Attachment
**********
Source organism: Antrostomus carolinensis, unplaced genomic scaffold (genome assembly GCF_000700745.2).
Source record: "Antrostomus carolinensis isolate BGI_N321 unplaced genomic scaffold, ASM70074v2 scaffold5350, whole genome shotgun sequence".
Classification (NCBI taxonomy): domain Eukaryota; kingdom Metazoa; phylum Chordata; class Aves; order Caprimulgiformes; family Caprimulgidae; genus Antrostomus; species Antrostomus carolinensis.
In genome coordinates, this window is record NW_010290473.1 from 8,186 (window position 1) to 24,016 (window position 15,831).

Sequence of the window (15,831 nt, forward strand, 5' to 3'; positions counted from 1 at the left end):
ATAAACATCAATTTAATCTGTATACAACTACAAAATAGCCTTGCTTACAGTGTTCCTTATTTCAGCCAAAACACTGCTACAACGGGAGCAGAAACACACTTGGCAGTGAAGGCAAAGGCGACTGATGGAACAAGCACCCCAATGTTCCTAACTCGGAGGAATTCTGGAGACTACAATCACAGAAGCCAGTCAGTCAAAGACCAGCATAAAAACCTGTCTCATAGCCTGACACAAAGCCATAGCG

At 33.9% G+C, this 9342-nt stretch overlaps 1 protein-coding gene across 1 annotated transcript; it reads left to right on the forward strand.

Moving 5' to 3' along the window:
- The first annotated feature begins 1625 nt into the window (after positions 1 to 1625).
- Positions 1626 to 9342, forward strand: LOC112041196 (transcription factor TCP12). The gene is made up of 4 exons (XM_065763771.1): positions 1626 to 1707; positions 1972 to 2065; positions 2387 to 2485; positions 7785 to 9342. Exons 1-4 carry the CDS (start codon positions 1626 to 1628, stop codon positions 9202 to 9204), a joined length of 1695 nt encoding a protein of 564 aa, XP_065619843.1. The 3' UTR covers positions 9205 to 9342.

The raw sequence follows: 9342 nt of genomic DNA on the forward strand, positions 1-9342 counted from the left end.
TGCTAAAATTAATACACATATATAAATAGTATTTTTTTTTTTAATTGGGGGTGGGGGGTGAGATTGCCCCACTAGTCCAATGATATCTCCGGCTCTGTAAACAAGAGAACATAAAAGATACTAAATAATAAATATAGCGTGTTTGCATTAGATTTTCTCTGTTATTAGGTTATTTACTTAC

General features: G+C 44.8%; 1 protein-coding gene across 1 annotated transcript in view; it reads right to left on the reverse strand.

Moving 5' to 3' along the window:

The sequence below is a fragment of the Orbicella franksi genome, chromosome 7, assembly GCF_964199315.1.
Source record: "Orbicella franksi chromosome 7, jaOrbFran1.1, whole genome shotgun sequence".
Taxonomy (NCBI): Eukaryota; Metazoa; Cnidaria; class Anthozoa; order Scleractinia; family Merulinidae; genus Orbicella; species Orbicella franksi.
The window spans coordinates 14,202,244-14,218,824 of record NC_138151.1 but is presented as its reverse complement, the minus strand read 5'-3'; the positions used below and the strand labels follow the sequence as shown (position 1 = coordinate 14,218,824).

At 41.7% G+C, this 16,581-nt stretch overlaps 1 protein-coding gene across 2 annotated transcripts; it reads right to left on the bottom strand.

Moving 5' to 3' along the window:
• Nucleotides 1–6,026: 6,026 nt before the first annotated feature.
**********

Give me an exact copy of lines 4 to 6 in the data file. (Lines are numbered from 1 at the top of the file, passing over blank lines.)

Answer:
In genome coordinates, this window is record NW_010290473.1 from 8,186 (window position 1) to 24,016 (window position 15,831).

Sequence of the window (15,831 nt, forward strand, 5' to 3'; positions counted from 1 at the left end):
ATAAACATCAATTTAATCTGTATACAACTACAAAATAGCCTTGCTTACAGTGTTCCTTATTTCAGCCAAAACACTGCTACAACGGGAGCAGAAACACACTTGGCAGTGAAGGCAAAGGCGACTGATGGAACAAGCACCCCAATGTTCCTAACTCGGAGGAATTCTGGAGACTACAATCACAGAAGCCAGTCAGTCAAAGACCAGCATAAAAACCTGTCTCATAGCCTGACACAAAGCCATAGCG